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Ten interesting things we read this week

Some of the most fascinating topics covered this week are: Business (Building 1000 restaurants in 24 months), Investing (Money is a mental game), Parenting (Stop trying to raise successful kids), and Music (The necessity of musical hallucinations)

Published: Nov 9, 2019 09:17:38 AM IST
Updated: Nov 9, 2019 09:53:14 AM IST

Ten interesting things we read this weekImage: Shutterstock

At Ambit, we spend a lot of time reading articles that cover a wide gamut of topics, ranging from zeitgeist to futuristic, and encapsulate them in our weekly ‘Ten Interesting Things’ product. Some of the most fascinating topics covered this week are: Business (Building 1000 restaurants in 24 months), Investing (Money is a mental game), Parenting (Stop trying to raise successful kids), and Music (The necessity of musical hallucinations).

Here are the ten most interesting pieces that we read this week, ended November 08, 2019.

1) The REBEL method of building 1000 Restaurants in 24 months [Source: medium.com]
Looks like Jaydeep Barman, Co-founder/CEO of REBEL Foods, has found a way to exponentially expand his restaurant business. When he wanted to expand, the first thing that he did was to change the name of his company, “Faasos”. Yes, the brand that sold wraps and meals. They still do have Faasos as a brand, but they have changed the company name to REBEL Foods. And now they have multiple brands like Behrouz (Biryanis), Lunch Box, Ovenstory, Sweet Truth and of course Faasos. But, most importantly, they are now the largest cloud kitchen restaurant company with over 1500+ restaurants serving across 16 cities in India.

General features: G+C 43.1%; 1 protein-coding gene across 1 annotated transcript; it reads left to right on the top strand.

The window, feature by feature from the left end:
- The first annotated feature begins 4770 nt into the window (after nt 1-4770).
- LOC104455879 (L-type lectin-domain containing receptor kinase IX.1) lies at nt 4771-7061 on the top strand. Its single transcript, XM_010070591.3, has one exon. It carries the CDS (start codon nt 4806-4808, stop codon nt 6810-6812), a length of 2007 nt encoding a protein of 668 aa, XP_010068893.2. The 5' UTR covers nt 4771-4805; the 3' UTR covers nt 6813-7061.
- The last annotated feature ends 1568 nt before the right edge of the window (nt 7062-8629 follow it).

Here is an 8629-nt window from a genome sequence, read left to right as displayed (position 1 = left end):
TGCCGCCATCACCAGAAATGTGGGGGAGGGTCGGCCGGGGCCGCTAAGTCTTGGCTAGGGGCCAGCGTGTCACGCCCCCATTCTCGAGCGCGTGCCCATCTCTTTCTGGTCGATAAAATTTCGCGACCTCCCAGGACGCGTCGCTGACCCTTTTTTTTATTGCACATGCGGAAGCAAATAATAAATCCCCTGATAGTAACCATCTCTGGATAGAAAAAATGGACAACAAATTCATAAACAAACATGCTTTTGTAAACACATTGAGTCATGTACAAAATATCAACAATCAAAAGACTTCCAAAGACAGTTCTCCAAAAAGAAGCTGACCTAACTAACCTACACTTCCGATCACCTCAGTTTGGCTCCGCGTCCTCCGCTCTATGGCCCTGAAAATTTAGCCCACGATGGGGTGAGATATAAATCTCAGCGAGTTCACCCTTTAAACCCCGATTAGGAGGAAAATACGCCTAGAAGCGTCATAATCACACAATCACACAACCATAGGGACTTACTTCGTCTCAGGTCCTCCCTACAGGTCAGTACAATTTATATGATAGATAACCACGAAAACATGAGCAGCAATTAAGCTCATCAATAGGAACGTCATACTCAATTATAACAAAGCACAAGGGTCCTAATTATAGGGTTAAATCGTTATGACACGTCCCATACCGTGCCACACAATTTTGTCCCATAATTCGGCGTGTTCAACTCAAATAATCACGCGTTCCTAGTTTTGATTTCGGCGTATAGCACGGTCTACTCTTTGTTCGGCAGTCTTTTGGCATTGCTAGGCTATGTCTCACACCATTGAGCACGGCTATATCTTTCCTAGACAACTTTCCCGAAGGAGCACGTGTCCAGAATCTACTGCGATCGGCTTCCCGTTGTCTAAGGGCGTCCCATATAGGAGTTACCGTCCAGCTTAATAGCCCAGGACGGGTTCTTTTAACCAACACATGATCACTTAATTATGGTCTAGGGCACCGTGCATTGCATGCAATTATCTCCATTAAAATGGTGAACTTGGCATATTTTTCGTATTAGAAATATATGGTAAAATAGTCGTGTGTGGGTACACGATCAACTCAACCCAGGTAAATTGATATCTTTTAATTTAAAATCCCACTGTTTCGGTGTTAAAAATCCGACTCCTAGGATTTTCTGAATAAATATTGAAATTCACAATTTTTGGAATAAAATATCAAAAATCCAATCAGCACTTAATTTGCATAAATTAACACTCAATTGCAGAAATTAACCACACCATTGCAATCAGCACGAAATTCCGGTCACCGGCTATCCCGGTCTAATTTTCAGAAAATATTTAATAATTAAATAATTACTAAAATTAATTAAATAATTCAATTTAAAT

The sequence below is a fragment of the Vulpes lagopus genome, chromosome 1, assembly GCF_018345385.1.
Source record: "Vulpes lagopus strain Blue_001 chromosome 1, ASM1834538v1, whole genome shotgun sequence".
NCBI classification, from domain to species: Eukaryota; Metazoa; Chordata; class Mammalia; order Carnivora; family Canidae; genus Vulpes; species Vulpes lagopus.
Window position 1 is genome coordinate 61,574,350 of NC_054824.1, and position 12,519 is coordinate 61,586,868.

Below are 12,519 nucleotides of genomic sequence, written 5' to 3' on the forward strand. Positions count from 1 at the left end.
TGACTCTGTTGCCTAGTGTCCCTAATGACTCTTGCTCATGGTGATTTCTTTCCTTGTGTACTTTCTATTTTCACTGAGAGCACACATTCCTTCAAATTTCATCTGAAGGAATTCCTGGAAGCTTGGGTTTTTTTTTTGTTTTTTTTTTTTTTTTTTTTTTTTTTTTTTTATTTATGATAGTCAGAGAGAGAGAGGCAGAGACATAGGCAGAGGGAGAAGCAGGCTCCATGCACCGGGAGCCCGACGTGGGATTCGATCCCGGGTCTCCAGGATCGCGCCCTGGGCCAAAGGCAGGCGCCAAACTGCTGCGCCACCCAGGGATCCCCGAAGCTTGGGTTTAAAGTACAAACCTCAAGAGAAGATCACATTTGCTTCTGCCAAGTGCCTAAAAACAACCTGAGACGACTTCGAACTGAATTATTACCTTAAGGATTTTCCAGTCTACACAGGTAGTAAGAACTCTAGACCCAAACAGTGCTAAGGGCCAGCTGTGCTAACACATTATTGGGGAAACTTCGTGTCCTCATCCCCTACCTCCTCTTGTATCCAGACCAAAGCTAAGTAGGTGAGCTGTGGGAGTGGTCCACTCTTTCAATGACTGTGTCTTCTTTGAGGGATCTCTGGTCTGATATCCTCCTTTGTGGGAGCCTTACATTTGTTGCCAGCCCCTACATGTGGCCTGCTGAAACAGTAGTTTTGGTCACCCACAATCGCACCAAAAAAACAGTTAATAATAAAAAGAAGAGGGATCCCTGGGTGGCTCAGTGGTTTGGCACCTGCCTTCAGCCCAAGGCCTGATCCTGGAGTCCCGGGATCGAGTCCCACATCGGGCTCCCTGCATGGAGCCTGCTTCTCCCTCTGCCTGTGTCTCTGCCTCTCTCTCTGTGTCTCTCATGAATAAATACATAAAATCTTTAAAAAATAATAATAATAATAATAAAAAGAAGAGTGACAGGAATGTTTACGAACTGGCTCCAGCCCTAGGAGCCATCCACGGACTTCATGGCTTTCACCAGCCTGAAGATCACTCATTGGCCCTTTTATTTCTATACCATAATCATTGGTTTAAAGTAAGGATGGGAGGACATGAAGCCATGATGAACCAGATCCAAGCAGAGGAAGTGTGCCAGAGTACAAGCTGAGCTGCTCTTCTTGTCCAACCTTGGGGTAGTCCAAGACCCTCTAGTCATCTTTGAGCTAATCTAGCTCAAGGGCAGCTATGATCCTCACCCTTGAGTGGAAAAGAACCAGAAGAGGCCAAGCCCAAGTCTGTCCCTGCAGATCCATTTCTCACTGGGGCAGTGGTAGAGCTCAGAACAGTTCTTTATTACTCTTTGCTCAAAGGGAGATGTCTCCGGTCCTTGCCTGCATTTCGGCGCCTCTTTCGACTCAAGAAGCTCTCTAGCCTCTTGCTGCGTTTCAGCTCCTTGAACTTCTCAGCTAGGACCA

How did they do it? The explosive growth of food delivery, led by aggregators and of the sales of restaurant brands worldwide, point to one thing: just like every other consumer industry, Food and the business of restaurants is undergoing a structural shift wherein there are two parts — The Brand and The Distribution. For Mr. Barman and his company, this primarily meant, delivery-only restaurant brands could be built on internet, without worrying about building distribution/retail. He writes, a few quarters back, we saw this trend and thought, “we can scale Restaurant Brands 10x faster than today”. With only 100K restaurants in India (compared to 7Mn+ in China), and with 90% of them unorganized, we realized we had a terrific opportunity to build India’s largest restaurant brands, riding on our cloud kitchens, supply chain network, culinary expertise and technology. And thus came our idea of “One Cloud Kitchen = Multiple Restaurant Brands”. 

Also, they built a culinary innovation center which launched and scaled 280 different menu items. They had an end-to-end platform for a multi-brand operation from a kitchen to managing each step of the kitchen ops — queueing, load/prep time, batching of orders, out of the door algorithms, to inventory prediction based on consumption data, personal recommendation engine, deep integration with every aggregator, and last mile delivery app. Their every brand is owned by a Brand Manager — from inception to scale up. He/she is the parent of the brand and has the sole responsibility of making the brand ready for the big bad world.
2) Money is a mental game, more insanely than you thought [Source: Collaborative Fund]